Spanish Prisoners Sing Songs to Forget


As the historically implied name of his solo project may suggest, songwriter Leo Maymind finds contentment in writing songs that disregard time, place, and age to the fullest extent. Under his Spanish Prisoners alias, one can come to expect both a veneration for a variety of a musical styles and the thoroughly intricate lyrical content that accompanies it. I have to say though, the thing that caught my attention first regarding Maymind was when the budding songwriter mentioned to me that he was friends with Deer Tick, also known as the talented John McCauley (whose debut album was one of my favorites in 2007). I have often found that musicians often churn out a similar degree of quality in their music to those other musicians they are connected to, whether it be through collaboration or merely friendship. With this in mind, I made the assumption that Maymind had a similar degree of focused musicianship and cumulative dexterity. Though such a method of belief certainly does not always prove to be correct, I was glad to discover that the exceptional quality on Spanish Prisoners’ debut album, Songs to Forget, speaks for itself. Though their folk-rooted styles remain somewhat similar in delivery, Maymind presents a style that often feels more structurally concise and electrically compiled in comparison to McCauley. Enough with the comparisons though; Songs to Forget stands on its own for Maymind as a notable achievement and hopefully the first of many.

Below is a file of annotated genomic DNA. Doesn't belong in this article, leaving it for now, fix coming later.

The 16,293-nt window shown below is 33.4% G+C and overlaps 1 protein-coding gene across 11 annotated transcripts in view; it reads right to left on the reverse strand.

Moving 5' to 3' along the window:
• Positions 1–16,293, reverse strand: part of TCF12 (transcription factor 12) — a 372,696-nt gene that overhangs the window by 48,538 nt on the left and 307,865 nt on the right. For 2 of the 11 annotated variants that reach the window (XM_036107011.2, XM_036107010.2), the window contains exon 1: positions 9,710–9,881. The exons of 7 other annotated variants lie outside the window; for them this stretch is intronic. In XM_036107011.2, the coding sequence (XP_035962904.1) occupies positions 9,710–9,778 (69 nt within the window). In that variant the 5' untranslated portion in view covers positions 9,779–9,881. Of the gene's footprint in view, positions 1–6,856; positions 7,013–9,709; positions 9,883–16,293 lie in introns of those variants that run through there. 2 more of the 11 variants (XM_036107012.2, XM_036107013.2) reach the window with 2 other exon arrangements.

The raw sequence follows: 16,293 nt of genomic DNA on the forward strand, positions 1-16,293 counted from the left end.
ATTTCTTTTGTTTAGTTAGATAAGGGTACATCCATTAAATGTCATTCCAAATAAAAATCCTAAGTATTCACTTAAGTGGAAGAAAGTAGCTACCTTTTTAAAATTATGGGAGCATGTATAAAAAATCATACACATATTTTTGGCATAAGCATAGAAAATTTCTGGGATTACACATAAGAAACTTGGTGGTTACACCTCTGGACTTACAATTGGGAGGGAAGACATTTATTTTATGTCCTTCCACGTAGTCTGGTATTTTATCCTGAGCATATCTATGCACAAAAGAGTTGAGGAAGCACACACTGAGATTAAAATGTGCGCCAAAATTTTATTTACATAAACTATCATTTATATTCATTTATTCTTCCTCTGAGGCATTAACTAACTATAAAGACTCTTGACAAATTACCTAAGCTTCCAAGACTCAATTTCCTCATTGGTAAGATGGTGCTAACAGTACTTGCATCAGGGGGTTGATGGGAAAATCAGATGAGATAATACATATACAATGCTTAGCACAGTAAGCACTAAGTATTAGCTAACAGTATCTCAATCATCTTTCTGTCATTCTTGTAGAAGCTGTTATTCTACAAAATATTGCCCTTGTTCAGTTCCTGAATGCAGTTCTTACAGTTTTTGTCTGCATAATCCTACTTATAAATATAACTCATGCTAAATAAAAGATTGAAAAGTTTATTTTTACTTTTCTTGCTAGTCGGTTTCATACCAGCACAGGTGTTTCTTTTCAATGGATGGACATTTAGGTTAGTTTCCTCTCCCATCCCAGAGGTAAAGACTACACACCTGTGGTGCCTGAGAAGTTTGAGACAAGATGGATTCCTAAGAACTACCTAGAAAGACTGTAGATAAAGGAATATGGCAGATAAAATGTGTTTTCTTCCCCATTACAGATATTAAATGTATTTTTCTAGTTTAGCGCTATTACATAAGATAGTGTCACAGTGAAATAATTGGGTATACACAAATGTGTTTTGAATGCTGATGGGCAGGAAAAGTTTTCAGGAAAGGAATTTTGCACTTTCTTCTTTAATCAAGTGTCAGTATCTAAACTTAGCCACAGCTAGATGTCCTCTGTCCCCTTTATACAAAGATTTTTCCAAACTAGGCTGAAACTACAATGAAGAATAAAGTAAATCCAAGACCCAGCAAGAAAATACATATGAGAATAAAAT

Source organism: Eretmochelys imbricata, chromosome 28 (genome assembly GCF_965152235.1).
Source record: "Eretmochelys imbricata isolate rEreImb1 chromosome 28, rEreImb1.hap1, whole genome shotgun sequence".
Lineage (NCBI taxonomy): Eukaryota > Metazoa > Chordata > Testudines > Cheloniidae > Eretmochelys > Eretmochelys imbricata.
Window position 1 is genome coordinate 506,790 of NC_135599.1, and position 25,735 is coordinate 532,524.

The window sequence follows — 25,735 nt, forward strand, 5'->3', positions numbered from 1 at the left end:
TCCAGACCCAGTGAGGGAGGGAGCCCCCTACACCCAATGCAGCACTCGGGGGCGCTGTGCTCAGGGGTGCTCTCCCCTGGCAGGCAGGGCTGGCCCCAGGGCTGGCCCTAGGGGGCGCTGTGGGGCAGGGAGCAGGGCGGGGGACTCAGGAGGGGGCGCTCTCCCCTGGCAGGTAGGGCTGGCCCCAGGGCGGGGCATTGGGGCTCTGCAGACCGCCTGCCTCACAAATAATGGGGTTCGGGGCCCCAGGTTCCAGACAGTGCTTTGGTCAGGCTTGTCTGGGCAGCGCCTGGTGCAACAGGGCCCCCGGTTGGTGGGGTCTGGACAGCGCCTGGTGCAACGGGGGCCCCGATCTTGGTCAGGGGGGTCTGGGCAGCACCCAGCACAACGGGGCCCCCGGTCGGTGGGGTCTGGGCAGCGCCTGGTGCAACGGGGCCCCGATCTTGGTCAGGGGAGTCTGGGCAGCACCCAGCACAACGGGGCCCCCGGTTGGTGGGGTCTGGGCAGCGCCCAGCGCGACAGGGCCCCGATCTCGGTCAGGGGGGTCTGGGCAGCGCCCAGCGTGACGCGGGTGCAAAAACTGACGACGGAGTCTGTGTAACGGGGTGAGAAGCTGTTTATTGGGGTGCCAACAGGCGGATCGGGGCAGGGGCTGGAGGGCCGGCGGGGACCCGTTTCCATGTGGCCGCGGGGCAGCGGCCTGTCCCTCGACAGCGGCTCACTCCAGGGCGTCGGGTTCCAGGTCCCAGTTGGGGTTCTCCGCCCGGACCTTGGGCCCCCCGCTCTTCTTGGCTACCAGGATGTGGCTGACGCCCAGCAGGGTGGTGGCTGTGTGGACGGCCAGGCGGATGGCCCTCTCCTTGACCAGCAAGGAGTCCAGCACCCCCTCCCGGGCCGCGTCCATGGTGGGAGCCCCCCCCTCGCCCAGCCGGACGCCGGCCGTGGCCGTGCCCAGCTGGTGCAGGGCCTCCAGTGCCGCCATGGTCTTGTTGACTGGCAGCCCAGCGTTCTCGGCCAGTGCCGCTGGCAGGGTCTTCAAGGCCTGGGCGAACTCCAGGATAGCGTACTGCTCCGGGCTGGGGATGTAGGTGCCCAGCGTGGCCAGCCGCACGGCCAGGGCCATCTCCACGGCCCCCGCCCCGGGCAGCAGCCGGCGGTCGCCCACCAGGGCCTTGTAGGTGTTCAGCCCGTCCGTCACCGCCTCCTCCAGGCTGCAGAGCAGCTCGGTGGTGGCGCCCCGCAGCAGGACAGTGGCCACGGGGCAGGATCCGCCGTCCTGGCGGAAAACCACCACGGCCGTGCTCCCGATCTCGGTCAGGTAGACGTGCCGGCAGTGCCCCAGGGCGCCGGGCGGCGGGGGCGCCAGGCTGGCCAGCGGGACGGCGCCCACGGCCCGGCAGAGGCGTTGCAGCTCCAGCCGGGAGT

Maymind was born in Latvia, a country in Northern Europe near Estonia and Lithuania. He moved to New Orleans at the age of 3 with his parents, shortly being introduced to the city’s unparalleled music scene. He later ended up in Columbus, Ohio and it was here where the creation process began for the early works of Spanish Prisoners. Recording in a low-budget basement studio “after the hours of 10 pm when the neighborhood traffic slowed and the joyous screams of children slowly drifted off”, Songs to Forget ironically first saw the day of light at night in an eroded basement studio. But hey, listening to the album’s final product, the atmosphere must have worked. Some other tracks on the album were recorded in a substantially more professional manner with producer Jack Mckeever (Rufus Wainwright) and engineer Jim Diamond (the White Stripes, The Ponys) in NYC. The album also includes contributions from Margot and the Nuclear So and So’s, Jessamine, The Sun, and Southeast Engine. You can stream the entire album for free on Maymind’s VIRB page. With Songs to Forget just recently available for download, Maymind has already racked up a variety of critical acclaim in addition to playing live with acts like The Rosebuds, Castanets, and Califone. So far, so good.